Arbitration is a method of Alternative Dispute Resolution intended to help parties resolve legal disputes in commercial contracts, privately and with the assistance of a qualified arbitrator. The arbitrator’s decision, upon hearing factual and legal submissions from both sides, is legally binding and enforceable in domestic courts.
Arbitration is a method of Alternative Dispute Resolution intended to help parties resolve legal disputes in commercial contracts, privately and with the assistance of a qualified arbitrator. The arbitrator’s decision, upon hearing factual and legal submissions from both sides, is legally binding and enforceable in domestic courts.
Arbitration is usually pre-agreed in the terms of a contract, so all parties know where they stand if a dispute arises. Also, it offers a neutral venue to settle disputes as opponents in an international arbitration are likely to be from different nations, with different governing laws. Further if sensitive information is at issue, arbitrations are usually private. Another notable benefit of arbitration is that a decision can arrive relatively quickly compared to local courts; and decisions are binding and enforceable in local courts. This means that costs can be significantly reduced in securing an arbitral award.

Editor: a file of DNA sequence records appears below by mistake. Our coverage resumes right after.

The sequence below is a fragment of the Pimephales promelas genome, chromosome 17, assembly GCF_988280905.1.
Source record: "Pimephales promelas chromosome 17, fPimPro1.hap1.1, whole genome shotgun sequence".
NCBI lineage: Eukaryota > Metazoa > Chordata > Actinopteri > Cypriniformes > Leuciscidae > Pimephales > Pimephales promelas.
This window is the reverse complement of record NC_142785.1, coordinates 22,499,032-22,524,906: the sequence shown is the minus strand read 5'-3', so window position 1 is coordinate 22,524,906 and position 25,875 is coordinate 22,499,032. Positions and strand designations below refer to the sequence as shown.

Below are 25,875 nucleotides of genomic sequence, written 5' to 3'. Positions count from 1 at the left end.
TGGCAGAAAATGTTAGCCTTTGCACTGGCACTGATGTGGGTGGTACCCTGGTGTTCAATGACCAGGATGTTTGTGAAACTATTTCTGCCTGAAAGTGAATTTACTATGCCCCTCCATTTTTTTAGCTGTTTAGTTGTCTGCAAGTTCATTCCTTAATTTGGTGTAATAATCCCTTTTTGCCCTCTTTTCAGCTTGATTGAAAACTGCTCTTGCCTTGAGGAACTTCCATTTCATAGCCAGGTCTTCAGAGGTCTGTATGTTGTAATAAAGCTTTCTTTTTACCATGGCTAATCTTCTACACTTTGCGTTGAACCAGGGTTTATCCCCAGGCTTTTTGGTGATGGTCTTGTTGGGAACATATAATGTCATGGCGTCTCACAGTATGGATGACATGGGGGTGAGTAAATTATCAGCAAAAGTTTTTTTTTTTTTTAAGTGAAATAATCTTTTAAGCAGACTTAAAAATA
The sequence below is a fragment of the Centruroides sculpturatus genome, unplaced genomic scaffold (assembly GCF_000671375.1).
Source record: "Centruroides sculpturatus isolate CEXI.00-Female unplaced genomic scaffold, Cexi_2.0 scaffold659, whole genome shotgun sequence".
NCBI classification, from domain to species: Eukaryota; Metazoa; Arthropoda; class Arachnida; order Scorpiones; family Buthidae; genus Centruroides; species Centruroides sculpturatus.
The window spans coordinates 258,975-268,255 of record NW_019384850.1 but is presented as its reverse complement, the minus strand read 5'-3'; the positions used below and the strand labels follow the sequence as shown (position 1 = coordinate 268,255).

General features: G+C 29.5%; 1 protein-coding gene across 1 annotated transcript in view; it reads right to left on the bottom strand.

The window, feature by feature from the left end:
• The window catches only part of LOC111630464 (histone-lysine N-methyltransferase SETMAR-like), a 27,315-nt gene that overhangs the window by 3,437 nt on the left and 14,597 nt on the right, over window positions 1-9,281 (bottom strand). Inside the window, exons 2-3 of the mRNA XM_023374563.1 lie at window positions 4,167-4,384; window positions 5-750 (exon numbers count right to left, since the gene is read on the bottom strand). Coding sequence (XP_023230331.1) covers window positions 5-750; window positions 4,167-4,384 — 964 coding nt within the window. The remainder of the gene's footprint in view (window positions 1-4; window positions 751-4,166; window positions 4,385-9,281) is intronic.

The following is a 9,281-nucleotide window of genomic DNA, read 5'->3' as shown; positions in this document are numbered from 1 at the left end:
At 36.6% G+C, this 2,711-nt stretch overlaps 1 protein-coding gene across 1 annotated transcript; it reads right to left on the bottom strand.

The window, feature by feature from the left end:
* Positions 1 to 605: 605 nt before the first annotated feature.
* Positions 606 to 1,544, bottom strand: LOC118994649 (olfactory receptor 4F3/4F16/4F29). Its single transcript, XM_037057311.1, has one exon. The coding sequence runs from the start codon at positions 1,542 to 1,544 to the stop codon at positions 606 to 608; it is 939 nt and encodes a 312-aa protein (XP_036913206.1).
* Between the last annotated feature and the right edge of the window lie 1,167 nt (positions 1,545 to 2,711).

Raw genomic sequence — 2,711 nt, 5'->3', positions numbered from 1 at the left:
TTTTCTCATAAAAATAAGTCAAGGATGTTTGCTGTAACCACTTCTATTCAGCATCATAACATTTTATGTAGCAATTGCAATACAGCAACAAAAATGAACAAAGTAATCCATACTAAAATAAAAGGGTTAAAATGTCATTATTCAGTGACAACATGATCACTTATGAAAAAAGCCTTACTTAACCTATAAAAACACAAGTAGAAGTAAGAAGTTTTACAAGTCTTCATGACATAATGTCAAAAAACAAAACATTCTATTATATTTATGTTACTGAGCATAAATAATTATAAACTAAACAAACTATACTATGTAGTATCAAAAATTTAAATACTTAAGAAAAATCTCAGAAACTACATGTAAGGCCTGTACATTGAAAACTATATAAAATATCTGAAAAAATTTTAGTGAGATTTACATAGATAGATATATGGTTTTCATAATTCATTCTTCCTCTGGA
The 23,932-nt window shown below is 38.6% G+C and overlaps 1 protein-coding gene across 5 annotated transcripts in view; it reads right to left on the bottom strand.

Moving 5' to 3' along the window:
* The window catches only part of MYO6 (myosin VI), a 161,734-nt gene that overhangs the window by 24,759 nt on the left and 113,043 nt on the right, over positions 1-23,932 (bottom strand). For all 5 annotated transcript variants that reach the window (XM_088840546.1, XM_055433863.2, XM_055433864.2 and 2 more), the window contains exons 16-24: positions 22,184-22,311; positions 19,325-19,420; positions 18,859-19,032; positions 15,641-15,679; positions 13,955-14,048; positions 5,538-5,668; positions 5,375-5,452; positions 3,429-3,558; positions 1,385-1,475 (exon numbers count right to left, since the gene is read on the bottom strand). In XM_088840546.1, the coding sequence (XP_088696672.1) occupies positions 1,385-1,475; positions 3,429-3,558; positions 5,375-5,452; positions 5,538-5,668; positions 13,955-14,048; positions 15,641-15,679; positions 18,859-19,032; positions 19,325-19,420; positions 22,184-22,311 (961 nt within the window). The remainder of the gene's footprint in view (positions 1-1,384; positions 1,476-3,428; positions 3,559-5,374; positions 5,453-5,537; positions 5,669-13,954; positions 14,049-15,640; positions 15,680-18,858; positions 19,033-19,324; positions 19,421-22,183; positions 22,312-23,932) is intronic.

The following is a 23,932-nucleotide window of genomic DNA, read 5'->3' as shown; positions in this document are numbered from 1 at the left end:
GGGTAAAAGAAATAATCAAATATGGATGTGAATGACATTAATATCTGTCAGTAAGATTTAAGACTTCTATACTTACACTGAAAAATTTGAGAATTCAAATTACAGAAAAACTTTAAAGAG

The location of an arbitration is usually dictated by the rules of the parties’ chosen arbitral institution. Most popular arbitral institutions are London based, however there are institutions based in France, Germany, Singapore and Switzerland.

Depending on the seat of arbitration, a local court’s powers include the following:

• Compelling witnesses to provide evidence
• Dismissing proceedings where one party has issued court proceedings in breach of an arbitration agreement
• Enforcing arbitration awards
• Issuing injunctions to prevent a party from commencing proceedings in an international court; or disposing of assets or documentary evidence

Parties to an arbitration will have to pay fees to the tribunal; relevant institution; and the venue for the hearing. The tribunal usually withholds the award from the parties until outstanding fees have been paid. Depending on the arbitration agreement, either or both parties may pay the fees. If only one party pays, even though it is not liable, that party may recover that cost from the other side.